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. Last Updated: 07/27/2016

Putin's 8 Years a Hit with Business

Itar-TassYeltsin shaking hands with Putin before he was named prime minister in 1999, while Kremlin Chief of Staff Alexander Voloshin, center, and Stepashin look on.
Eight years ago, Paul Heth was scrambling to attract foreign investors to help fulfill his goal of building modern, Western-style movie theaters throughout Russia.

The U.S. expat businessman had successfully opened one such theater, Kodak Kinomir, but his expansion plans were derailed by the 1998 financial crisis. Investors were scared off by Russia's shaky economy and unstable political system, headed by an ailing, often absent President Boris Yeltsin.

And then came another shock, as Yeltsin fired Prime Minister Sergei Stepashin and replaced him with a political unknown named Vladimir Putin. Like many foreigners doing business in Russia, Heth had little idea who Putin was.

"I felt it was a very, very important time for Russia and I was hopeful for anyone who could improve upon the situation," said Heth, who now heads Rising Star Media, a company that has opened multiplexes across the country.

Today, members of the foreign business community offer praise for Putin's economic stewardship since his appointment as prime minister was approved by the State Duma eight years ago this week.

American Patricia Cloherty, chairwoman and CEO of Delta Private Equity Partners, an investment fund, recalled that her first reaction was, "Who's that guy?"

In a televised speech announcing the appointment, Yeltsin said he wanted Putin to succeed him as president, confirming his status as the heir apparent.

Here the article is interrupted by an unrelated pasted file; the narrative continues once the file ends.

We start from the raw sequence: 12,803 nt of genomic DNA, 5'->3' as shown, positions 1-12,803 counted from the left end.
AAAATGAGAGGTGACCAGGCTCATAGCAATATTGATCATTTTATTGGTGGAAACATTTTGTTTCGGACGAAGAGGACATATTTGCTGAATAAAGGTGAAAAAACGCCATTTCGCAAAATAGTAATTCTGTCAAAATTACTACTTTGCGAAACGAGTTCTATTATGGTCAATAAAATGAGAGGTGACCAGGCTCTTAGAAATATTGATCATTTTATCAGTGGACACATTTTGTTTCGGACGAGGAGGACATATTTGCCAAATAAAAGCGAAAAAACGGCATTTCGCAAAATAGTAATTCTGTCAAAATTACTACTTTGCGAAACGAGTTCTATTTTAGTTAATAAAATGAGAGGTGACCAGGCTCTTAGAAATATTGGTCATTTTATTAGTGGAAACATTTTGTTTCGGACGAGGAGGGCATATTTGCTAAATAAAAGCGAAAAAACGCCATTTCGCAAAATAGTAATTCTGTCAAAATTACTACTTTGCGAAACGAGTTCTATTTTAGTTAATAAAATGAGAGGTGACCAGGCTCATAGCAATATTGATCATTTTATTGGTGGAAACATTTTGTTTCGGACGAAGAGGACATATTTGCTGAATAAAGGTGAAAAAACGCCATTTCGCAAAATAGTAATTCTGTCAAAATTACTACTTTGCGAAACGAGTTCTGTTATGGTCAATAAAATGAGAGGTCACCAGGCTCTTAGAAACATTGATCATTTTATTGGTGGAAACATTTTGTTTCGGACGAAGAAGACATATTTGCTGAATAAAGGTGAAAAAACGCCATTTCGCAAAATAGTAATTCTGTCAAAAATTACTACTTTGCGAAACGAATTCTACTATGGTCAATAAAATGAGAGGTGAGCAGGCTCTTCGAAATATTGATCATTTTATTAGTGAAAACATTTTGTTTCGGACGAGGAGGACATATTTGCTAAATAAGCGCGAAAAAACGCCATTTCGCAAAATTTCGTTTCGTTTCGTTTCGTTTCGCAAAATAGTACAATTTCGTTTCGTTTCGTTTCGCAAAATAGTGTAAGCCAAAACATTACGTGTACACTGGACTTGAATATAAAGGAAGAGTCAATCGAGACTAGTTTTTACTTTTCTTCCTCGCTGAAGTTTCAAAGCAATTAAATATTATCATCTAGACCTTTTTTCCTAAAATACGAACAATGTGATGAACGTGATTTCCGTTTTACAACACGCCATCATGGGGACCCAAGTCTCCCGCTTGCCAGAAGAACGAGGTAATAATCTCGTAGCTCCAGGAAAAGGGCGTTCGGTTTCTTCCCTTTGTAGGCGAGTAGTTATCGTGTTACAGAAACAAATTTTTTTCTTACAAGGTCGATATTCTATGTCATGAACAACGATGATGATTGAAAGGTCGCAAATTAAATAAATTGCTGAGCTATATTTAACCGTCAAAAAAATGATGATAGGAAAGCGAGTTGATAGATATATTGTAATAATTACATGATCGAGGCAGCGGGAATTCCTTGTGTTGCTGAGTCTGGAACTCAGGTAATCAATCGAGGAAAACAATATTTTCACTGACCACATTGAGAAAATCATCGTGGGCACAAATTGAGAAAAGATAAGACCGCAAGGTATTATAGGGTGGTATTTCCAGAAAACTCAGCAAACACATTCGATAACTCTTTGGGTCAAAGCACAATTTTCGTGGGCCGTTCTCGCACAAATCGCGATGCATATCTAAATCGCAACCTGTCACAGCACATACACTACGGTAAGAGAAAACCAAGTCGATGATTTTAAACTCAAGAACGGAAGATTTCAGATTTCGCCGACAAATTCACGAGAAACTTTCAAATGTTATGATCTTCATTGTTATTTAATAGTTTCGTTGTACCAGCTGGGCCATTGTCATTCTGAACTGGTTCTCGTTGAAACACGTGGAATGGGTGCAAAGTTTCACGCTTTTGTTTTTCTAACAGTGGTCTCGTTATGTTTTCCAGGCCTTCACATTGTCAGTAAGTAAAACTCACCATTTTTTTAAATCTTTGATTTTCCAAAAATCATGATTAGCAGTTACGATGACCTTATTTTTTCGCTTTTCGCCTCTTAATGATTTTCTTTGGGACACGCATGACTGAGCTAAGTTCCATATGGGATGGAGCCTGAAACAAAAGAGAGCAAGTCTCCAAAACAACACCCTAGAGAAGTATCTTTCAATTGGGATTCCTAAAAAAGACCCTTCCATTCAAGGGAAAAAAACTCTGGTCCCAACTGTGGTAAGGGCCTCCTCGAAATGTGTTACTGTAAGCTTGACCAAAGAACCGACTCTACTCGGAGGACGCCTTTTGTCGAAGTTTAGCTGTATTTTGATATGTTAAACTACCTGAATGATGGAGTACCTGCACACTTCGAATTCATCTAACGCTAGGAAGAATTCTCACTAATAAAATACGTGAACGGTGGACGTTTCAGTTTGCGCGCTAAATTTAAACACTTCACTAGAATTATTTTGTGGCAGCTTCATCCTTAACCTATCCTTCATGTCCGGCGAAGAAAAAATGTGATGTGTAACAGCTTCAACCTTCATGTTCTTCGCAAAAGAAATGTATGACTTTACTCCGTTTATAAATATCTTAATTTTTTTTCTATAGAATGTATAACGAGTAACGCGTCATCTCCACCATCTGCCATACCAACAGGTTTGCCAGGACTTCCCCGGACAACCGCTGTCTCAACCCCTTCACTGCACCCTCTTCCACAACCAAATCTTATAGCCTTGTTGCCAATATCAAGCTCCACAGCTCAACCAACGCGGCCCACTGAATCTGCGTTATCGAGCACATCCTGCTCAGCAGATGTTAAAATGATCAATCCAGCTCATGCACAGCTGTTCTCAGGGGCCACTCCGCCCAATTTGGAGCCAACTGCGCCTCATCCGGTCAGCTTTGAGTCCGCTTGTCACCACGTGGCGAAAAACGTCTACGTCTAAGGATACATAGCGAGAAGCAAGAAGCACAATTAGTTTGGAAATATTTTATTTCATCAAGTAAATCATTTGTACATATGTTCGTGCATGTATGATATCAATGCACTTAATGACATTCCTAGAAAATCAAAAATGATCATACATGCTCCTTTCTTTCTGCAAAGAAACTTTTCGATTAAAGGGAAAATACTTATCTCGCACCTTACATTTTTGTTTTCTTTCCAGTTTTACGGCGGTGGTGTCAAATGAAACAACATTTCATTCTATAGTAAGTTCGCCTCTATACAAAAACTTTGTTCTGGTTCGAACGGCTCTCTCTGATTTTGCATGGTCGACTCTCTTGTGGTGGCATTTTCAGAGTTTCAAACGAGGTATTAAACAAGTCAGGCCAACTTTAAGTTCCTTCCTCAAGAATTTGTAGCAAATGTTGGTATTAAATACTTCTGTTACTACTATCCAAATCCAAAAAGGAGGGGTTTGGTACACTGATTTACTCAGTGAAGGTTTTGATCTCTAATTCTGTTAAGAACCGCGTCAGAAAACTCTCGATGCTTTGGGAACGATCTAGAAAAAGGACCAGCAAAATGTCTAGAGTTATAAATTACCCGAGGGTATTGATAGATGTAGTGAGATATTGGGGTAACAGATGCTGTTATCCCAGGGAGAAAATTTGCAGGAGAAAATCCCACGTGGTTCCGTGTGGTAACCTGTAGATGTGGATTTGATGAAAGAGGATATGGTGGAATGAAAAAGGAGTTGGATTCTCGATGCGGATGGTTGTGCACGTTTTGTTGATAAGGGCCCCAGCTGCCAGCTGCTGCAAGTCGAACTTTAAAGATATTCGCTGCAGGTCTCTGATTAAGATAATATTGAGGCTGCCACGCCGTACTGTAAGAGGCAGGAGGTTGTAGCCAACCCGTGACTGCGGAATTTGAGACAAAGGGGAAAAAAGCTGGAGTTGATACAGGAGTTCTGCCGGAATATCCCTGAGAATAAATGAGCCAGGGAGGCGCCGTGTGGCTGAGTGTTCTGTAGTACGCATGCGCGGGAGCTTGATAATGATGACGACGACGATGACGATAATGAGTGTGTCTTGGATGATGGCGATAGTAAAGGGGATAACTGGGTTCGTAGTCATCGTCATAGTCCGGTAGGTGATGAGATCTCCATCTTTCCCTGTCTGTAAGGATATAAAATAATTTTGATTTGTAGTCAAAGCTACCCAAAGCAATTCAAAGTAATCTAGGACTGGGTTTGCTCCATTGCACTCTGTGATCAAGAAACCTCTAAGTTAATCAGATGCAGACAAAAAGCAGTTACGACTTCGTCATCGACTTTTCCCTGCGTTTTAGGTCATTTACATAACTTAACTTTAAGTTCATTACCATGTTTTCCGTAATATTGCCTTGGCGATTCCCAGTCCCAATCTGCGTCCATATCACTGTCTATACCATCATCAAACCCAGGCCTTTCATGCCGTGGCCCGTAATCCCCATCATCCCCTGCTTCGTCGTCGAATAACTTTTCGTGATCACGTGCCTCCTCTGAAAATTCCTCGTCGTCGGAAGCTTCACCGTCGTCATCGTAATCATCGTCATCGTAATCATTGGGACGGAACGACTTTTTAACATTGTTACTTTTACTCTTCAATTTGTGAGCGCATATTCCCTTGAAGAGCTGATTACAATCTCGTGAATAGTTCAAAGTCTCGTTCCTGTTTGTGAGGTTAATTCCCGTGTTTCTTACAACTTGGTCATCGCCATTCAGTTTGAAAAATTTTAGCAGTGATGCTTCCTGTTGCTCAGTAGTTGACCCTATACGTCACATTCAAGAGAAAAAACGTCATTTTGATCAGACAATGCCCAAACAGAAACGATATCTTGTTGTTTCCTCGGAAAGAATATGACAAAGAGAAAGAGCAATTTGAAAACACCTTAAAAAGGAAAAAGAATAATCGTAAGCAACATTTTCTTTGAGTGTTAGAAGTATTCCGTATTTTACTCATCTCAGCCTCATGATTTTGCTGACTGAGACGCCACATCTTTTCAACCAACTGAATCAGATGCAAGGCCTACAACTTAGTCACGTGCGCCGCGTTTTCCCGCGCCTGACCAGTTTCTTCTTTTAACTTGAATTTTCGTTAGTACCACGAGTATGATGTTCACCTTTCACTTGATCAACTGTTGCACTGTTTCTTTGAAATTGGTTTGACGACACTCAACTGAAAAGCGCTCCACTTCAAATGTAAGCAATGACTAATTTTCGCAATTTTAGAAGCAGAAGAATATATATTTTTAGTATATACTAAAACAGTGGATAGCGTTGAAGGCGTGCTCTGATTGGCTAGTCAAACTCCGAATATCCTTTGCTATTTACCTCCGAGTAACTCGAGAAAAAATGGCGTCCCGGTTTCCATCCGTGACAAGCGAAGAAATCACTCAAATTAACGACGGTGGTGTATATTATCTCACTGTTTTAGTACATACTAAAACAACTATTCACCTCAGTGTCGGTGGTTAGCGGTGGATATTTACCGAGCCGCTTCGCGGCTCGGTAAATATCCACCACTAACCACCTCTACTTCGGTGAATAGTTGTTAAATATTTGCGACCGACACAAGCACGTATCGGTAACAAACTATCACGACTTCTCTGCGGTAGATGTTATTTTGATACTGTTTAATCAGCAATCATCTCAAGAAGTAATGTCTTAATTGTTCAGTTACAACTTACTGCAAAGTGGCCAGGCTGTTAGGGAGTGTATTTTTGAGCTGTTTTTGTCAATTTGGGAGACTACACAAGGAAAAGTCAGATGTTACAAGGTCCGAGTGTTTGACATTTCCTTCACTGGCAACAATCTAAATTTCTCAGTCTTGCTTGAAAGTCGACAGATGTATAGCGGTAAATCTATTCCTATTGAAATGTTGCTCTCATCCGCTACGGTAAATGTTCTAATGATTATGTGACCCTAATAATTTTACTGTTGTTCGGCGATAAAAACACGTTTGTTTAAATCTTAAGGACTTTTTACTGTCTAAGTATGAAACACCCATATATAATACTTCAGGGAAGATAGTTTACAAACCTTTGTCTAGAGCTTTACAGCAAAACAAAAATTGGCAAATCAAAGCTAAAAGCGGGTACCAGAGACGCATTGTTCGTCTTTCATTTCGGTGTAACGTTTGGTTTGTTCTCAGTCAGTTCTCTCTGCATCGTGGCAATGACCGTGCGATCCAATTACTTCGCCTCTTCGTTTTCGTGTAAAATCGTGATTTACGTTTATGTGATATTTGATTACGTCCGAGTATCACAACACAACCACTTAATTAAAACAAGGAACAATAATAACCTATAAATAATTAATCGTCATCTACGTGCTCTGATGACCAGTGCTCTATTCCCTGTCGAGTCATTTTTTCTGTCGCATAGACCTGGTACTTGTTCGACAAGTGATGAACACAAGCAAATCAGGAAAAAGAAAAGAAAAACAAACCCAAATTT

Few business leaders knew what sort of economic policies to expect from Putin, who had previously headed the Federal Security Service and had been first deputy mayor under St. Petersburg Mayor Anatoly Sobchak in the early 1990s.

"Nobody realized it was a turning point," said one European banker, who requested anonymity, citing bank policy.

People working in the financial sector had low expectations of Putin, said the banker, a longtime resident of Moscow.

"They certainly didn't realize that this was a man who would be capable of delivering lower taxes and reforms to the tax system, which had constantly been promised but never carried out under Mr. Yeltsin," he said.

James Balaschak, a managing partner at Deloitte who has lived in Russia since 1995, recalled that Putin had a reputation as "a good bureaucrat" among people who had dealt with him in St. Petersburg, but in general he was a mystery.

"He wasn't much of a known factor," said Balaschak, who also headed the American Chamber of Commerce in Russia from 2000 to 2001.

Today, he believes that Putin's presidency has been a boon to business.

"He's created a lot of wealth," Balaschak said. "Russia is the world's ninth largest economy now, and Russian equities have gained about a trillion dollars in value since he came to office.